THE REALITY of the Israeli archipelago confronts us on a daily basis. It is a cultural and socioeconomic reality and it transcends many factors in society. A recent article by Amos Harel described the country’s largest city as “the draft-dodging state of Tel Aviv [which]... resembles the haredi city of Bnei Brak in its percentage of draft dodgers.”

He points out that “most of the draft dodgers from Bnei Brak, Jerusalem and Tel Aviv studied at specific educational institutions – the former in a certain type of yeshiva, the latter in certain [secular] high schools.”

It turns out that Tel Aviv is ranked worse than the Beduin town of Rahat in draft statistics compiled by the army. The national religious sector accounts for a massively disproportionate number of officers and combat soldiers in the army. But alongside the disproportionate service is the disproportionate lack of service in the Arab, haredi and wealthy secular Jewish sectors.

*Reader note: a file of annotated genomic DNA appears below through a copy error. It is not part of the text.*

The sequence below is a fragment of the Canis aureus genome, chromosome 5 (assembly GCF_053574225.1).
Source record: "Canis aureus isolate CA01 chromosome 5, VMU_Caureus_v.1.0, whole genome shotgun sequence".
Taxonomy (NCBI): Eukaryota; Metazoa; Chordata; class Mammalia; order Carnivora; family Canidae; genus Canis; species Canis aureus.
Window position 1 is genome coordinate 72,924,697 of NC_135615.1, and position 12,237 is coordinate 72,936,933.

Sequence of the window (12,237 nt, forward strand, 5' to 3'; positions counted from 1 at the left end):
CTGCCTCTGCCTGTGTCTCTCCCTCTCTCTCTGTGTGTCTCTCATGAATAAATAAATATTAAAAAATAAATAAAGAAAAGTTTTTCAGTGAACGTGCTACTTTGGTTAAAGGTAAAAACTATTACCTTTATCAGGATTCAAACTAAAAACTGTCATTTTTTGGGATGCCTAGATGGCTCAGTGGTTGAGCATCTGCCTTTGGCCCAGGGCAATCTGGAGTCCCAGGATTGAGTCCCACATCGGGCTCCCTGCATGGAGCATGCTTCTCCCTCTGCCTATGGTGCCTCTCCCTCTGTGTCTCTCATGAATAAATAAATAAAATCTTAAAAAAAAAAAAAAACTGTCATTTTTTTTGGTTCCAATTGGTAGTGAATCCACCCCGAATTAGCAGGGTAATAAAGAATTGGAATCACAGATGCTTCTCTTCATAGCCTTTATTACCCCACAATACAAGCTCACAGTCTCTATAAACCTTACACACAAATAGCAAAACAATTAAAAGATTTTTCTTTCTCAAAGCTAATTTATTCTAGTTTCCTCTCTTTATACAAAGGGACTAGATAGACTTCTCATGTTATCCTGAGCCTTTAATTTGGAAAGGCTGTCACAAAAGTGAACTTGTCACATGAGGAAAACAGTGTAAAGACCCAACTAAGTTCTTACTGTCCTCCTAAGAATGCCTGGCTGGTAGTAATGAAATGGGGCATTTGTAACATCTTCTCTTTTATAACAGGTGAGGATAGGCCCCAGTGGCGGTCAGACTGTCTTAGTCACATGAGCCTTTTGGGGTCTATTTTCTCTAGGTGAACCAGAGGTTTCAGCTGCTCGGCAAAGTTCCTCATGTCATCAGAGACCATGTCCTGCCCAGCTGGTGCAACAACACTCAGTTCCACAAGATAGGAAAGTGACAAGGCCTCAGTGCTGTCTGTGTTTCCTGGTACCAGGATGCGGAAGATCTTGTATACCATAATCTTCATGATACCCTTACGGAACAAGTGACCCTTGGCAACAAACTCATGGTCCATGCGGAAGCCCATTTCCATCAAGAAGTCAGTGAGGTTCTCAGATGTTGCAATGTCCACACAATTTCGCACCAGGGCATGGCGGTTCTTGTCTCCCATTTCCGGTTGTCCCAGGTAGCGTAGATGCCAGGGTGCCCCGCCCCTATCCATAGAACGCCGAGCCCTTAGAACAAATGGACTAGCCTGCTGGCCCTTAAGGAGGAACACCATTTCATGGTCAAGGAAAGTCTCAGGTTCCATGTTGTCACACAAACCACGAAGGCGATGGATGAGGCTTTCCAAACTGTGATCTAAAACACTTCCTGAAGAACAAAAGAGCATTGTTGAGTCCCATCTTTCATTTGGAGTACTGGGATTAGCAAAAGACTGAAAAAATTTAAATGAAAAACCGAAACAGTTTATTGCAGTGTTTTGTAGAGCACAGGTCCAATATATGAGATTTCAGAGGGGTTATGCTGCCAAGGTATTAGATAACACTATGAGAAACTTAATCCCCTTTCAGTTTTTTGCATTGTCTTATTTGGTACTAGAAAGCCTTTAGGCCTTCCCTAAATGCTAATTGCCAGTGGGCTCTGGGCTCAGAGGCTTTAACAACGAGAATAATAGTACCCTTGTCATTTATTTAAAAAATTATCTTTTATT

Also, almost half of all Jewish women do not serve.

In the final analysis 52-55% of citizens do not do any sort of national service.

Statistics show such shocking dissimilarities among other places in society. Take the murder of women by their husbands and lovers; 18 were killed this year – seven Arabs, three Ethiopians and three Russians.

To put it simply, your chance of dying as a woman at the hands of your partner is not the same in Modi’in as in Lod and Ramle. And two communities don’t even share the same language for the murder of women – the Arab community, by and large, denies that honor killings even happen, while the Israeli Jewish community tends to excuse the killings as a cultural problem for the Arabs.

And suicides; who is killing themselves? Statistics show it is mostly people in towns with economically vulnerable and high immigrant populations. Of the 10 most common places for people to commit suicide, based on statistics from 1998-2004, we find Kiryat Yam, Kiryat Motzkin, Hadera, Kiryat Bialik, Bat Yam and Kiryat Gat. New immigrants from the Soviet Union and Ethiopia made up 32% of all suicides in 2004, which is out of all proportion to their numbers in the population. In contrast, few people in Nazareth or Bnei Brak are at risk of becoming a statistic.